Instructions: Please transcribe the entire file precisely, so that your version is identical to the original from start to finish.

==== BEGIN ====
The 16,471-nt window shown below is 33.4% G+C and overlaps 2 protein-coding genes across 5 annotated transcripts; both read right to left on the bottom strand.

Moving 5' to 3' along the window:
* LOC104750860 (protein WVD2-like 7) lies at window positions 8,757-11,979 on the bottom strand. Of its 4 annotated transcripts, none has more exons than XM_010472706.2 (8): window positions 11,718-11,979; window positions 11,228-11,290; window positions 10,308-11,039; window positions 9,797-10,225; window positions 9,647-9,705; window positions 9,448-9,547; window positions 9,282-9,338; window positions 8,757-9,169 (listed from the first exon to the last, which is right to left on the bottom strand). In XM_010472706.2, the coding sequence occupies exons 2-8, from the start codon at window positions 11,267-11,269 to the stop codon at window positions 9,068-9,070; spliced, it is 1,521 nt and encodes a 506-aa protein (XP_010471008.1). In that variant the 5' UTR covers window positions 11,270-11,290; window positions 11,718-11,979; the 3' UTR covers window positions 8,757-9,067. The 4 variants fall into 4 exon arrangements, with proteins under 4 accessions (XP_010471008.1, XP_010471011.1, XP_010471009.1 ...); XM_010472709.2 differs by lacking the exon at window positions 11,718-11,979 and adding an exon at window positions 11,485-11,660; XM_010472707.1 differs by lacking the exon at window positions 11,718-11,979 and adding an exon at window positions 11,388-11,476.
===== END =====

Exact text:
The 16,471-nt window shown below is 33.4% G+C and overlaps 2 protein-coding genes across 5 annotated transcripts; both read right to left on the bottom strand.

Moving 5' to 3' along the window:
* LOC104750860 (protein WVD2-like 7) lies at window positions 8,757-11,979 on the bottom strand. Of its 4 annotated transcripts, none has more exons than XM_010472706.2 (8): window positions 11,718-11,979; window positions 11,228-11,290; window positions 10,308-11,039; window positions 9,797-10,225; window positions 9,647-9,705; window positions 9,448-9,547; window positions 9,282-9,338; window positions 8,757-9,169 (listed from the first exon to the last, which is right to left on the bottom strand). In XM_010472706.2, the coding sequence occupies exons 2-8, from the start codon at window positions 11,267-11,269 to the stop codon at window positions 9,068-9,070; spliced, it is 1,521 nt and encodes a 506-aa protein (XP_010471008.1). In that variant the 5' UTR covers window positions 11,270-11,290; window positions 11,718-11,979; the 3' UTR covers window positions 8,757-9,067. The 4 variants fall into 4 exon arrangements, with proteins under 4 accessions (XP_010471008.1, XP_010471011.1, XP_010471009.1 ...); XM_010472709.2 differs by lacking the exon at window positions 11,718-11,979 and adding an exon at window positions 11,485-11,660; XM_010472707.1 differs by lacking the exon at window positions 11,718-11,979 and adding an exon at window positions 11,388-11,476.